Thanks for your comment Farmersledge. Language does matter to me, yes that’s true. I don’t agree with the idea that anthropomorphism necessarily = bad. Anthropomorphism (attributing human qualities, capacities, and competencies to nonhuman plants, animals, and places) as you point out, is connected to conservation advertising. This is especially obvious in how anthropomorphic charisma is an important tool in conservation campaigns to get the public interested in saving wildlife, and in particular to donate money too. But to suggest that anthropomorphism is inherently bad is not quite the right way to go about it. For me at least, I am more interested in the effects of anthropomorphic thinking and talking: what positive or negative consequences does anthropomorphic language have in cultivating healthy or damaging human-animal relationships? There is evidence that it establishes both positive and negative effects, and we should ask why this is, but to dismiss anthropomorphism outright as is common is unhelpful I think. I also reject the idea that language is a mere projection on reality, a mediated representation that necessarily obfuscates our true understanding and relationships with nature. This is an old Cartesian idea that causes all sorts of trouble for thinking about human relationships with nature. But I'm afraid this is an argument I’ll have to elaborate in a future post if I’m to have any chance of convincing you that anthropomorphism is not necessarily bad:) Thank you again for your comment/question.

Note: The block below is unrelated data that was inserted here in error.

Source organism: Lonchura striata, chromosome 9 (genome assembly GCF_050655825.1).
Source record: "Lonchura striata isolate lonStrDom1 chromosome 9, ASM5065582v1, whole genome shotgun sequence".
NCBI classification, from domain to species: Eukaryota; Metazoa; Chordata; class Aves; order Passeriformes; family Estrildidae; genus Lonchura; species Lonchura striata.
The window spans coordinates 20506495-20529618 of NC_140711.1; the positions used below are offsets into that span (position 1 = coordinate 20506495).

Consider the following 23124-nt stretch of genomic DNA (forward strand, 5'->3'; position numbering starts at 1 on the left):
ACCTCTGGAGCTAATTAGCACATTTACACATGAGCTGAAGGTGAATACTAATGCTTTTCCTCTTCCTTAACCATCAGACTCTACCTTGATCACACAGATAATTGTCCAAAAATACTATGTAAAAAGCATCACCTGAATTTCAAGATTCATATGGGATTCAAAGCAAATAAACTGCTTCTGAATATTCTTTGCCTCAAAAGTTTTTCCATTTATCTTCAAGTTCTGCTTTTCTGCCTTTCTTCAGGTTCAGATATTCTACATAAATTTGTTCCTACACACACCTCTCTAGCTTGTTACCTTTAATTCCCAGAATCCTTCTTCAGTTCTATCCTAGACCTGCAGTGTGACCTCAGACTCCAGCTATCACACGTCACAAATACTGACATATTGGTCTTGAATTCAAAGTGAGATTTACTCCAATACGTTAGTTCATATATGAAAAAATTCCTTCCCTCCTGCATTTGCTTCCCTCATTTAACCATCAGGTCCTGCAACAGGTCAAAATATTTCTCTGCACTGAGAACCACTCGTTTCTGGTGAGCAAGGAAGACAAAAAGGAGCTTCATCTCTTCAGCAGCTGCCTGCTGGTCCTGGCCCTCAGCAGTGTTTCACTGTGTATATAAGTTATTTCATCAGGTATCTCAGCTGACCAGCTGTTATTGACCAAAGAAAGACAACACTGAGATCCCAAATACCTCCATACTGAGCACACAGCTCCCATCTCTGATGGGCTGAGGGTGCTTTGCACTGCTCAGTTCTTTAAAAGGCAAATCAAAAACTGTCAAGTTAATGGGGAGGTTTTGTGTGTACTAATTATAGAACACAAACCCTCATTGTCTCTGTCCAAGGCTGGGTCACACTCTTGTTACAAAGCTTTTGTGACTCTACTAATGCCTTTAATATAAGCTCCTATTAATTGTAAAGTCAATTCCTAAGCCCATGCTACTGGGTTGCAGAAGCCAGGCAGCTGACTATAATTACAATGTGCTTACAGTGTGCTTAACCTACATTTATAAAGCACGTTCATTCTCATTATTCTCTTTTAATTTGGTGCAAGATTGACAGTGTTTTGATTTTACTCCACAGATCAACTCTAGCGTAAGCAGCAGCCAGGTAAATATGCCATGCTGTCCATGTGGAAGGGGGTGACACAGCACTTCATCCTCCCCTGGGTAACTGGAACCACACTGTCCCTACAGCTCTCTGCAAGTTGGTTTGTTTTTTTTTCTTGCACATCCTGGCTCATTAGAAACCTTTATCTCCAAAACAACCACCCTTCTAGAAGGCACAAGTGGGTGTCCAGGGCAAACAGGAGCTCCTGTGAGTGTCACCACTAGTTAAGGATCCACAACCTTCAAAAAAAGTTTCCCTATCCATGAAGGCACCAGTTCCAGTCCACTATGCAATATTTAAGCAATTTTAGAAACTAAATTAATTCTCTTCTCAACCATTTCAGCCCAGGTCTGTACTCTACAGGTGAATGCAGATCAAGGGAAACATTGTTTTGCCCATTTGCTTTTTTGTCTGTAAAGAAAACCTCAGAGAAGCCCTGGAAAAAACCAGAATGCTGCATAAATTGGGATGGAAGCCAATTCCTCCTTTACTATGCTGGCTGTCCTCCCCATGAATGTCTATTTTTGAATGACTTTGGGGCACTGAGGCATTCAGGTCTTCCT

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I’m a researcher and writer in ecolinguistics and environmental communication. Get my weekly digest of nature writing ideas/tools: https://wildones.substack.com

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